Selling Artwork to the Highest Emotion

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Words by Billie Jenkins Image YouTube Still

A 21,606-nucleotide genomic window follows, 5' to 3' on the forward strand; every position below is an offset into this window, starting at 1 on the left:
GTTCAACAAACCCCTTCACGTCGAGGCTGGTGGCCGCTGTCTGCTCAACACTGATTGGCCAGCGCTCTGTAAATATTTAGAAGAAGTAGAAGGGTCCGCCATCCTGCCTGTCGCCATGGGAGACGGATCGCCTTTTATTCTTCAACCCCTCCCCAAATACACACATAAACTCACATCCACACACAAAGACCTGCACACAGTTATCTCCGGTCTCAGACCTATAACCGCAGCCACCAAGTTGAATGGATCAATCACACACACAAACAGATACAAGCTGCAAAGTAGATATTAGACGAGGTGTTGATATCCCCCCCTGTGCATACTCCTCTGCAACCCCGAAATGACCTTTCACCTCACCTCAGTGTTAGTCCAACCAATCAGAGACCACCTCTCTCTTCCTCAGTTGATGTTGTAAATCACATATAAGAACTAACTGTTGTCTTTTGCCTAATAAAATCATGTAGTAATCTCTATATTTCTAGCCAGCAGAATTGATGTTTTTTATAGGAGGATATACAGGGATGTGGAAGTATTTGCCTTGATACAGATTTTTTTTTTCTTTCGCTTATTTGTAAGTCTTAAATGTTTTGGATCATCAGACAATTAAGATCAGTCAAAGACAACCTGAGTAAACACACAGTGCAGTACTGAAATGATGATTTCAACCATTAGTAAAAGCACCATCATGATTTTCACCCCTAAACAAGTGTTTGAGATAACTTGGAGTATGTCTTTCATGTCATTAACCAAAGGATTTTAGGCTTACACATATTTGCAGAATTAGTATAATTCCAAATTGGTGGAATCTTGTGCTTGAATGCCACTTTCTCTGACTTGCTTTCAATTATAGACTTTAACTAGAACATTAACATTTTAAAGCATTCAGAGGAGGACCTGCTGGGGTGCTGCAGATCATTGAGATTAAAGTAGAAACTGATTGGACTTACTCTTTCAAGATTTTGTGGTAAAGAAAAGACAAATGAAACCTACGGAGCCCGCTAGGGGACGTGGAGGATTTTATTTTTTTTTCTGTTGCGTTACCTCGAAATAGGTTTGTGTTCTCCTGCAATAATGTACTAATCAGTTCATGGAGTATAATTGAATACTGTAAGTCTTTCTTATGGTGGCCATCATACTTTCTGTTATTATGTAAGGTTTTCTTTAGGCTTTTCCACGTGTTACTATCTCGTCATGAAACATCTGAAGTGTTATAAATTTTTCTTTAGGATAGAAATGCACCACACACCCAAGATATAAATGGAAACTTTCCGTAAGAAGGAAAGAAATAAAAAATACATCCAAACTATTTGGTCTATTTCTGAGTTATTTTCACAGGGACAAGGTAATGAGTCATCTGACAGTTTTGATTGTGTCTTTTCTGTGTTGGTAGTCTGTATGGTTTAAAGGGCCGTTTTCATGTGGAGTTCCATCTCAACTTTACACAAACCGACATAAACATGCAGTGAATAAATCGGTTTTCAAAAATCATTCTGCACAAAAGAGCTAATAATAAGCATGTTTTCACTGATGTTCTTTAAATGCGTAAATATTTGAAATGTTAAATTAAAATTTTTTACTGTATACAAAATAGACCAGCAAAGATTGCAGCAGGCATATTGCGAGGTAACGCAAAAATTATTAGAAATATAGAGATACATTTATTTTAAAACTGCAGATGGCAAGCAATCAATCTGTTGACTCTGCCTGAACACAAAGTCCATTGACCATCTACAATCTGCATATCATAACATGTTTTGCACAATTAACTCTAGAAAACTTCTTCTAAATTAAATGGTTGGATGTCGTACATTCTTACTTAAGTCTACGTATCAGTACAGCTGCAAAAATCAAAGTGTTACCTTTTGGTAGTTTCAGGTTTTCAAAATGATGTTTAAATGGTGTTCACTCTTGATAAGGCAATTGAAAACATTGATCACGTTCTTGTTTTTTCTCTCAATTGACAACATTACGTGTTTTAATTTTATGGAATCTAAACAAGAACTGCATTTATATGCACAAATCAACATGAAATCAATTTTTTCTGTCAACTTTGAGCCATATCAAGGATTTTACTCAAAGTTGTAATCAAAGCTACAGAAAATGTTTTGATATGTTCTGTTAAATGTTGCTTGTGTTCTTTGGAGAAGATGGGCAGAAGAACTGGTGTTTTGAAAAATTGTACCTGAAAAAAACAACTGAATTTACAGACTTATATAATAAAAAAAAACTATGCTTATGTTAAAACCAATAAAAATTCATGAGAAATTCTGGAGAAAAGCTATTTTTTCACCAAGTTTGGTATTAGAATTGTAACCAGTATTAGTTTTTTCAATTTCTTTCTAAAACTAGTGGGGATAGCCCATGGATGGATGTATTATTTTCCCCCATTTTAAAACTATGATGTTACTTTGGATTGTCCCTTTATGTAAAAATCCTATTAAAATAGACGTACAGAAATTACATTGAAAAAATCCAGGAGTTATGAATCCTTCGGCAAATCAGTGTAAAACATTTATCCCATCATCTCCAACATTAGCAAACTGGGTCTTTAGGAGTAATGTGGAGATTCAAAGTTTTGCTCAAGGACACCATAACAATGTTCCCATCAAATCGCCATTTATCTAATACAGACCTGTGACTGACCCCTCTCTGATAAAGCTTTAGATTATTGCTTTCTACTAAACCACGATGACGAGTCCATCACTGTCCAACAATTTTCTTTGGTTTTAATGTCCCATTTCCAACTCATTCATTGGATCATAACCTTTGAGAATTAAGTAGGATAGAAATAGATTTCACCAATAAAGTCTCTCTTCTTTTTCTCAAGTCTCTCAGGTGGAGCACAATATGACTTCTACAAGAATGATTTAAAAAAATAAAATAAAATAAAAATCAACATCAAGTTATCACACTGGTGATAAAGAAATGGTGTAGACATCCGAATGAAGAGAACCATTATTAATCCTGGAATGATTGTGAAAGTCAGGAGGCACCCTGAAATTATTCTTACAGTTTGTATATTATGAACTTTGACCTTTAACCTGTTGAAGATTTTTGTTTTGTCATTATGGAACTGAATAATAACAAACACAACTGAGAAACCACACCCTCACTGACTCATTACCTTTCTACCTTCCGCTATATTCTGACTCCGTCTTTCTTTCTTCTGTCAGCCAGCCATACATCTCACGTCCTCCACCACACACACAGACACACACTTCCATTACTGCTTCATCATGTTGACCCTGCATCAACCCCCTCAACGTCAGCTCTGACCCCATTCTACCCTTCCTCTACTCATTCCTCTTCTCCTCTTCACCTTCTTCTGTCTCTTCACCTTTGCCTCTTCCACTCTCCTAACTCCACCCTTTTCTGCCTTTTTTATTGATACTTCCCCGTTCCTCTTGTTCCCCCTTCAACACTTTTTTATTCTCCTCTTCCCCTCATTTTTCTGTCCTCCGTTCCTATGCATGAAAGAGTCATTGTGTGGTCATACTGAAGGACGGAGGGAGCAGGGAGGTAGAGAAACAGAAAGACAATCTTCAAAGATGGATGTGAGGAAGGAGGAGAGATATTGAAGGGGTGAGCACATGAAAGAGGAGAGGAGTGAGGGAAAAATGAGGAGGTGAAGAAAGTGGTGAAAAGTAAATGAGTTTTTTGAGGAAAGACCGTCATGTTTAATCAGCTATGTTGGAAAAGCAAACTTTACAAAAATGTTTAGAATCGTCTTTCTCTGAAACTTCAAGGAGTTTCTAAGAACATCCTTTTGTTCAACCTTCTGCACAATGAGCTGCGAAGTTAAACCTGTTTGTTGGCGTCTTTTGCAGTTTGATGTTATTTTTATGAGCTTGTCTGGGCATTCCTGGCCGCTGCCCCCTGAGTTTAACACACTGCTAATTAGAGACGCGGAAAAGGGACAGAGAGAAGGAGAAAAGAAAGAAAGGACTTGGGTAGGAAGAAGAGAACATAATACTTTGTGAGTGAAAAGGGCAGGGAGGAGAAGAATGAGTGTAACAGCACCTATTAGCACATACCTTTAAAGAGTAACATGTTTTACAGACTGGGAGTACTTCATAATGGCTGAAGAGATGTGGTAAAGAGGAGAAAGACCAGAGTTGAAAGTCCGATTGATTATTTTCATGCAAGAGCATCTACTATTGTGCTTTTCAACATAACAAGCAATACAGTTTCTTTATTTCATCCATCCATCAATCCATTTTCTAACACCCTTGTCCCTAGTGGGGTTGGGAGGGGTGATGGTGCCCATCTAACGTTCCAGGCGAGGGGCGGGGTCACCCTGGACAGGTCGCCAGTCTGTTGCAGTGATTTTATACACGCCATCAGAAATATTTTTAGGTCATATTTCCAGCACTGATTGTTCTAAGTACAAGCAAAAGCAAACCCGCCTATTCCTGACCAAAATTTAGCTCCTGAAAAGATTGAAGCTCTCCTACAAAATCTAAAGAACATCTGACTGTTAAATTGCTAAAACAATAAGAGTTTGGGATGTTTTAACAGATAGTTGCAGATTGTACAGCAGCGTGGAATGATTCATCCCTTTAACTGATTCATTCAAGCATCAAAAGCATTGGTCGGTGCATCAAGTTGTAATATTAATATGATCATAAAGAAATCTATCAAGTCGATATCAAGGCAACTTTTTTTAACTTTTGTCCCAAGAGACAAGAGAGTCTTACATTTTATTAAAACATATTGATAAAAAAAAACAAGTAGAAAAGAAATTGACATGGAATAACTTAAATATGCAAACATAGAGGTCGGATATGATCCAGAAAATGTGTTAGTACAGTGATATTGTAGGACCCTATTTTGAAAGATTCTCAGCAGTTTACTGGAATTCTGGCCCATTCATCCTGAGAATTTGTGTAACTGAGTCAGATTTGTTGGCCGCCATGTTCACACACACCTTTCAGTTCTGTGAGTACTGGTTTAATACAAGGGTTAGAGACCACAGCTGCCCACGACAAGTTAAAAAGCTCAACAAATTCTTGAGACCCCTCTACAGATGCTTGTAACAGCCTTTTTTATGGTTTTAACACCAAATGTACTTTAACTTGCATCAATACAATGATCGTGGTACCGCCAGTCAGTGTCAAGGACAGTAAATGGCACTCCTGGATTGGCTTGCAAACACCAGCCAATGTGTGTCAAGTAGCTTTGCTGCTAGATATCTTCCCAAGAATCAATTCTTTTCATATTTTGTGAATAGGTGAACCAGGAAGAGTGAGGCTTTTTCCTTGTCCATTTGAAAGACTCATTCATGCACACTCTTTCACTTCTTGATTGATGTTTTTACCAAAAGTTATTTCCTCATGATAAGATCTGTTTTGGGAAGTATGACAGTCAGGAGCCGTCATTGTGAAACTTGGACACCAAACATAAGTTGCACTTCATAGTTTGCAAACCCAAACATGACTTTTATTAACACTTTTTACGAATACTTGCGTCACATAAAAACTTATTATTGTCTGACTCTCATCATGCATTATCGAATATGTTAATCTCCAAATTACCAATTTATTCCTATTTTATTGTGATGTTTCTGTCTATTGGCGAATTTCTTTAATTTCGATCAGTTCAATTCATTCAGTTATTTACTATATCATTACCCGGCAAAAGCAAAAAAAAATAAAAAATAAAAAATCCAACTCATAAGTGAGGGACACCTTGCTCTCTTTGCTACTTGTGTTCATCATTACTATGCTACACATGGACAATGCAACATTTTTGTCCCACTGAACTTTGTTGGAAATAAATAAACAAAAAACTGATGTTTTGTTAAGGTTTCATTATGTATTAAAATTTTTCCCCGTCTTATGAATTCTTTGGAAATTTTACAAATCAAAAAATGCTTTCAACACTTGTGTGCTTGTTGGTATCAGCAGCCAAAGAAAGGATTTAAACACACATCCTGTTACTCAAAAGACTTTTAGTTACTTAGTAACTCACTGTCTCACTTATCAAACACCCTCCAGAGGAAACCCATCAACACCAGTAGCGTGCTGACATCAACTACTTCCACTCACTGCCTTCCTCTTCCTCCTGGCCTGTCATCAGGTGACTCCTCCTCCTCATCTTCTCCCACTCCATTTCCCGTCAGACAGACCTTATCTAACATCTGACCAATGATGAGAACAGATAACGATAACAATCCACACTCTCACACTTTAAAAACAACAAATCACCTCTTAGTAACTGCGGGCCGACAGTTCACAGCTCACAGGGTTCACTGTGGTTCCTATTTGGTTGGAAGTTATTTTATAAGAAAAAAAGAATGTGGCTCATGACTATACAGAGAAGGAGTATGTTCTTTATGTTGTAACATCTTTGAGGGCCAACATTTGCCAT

Saddened by the repeated headline ‘Largest fee of its kind made at Christies’, and the trend for Oligarchs to stock pile the paintings that make you cry in warehouses full of paintings that made other people cry, the collective cost of which could pay off the payday debts of a million single mums and end real, daily tears that have nothing to with art but life itself? So was Swedish glassware company Kosta Boda. Disillusioned with the routine of big price tags keeping art away from those who would love, cherish, have and hold their artworks for richer or poorer, they ran an auction where the winner was the individual who had the most emotional response to the piece. “It doesn’t really matter if you feel happy about it, or if you feel sad, or angry … just don’t be monotone, or just feel something at least,” said Daniel Solving who worked on the project. The works, which ranged from $1,900 to $15,000, ended up in the hands of people who could never have afforded to take them home had cash exchanged hands. Participants were hooked up to a machine which measured their heart rate and skins response during viewing. We just wish our invitation hadn’t got lost in the post.

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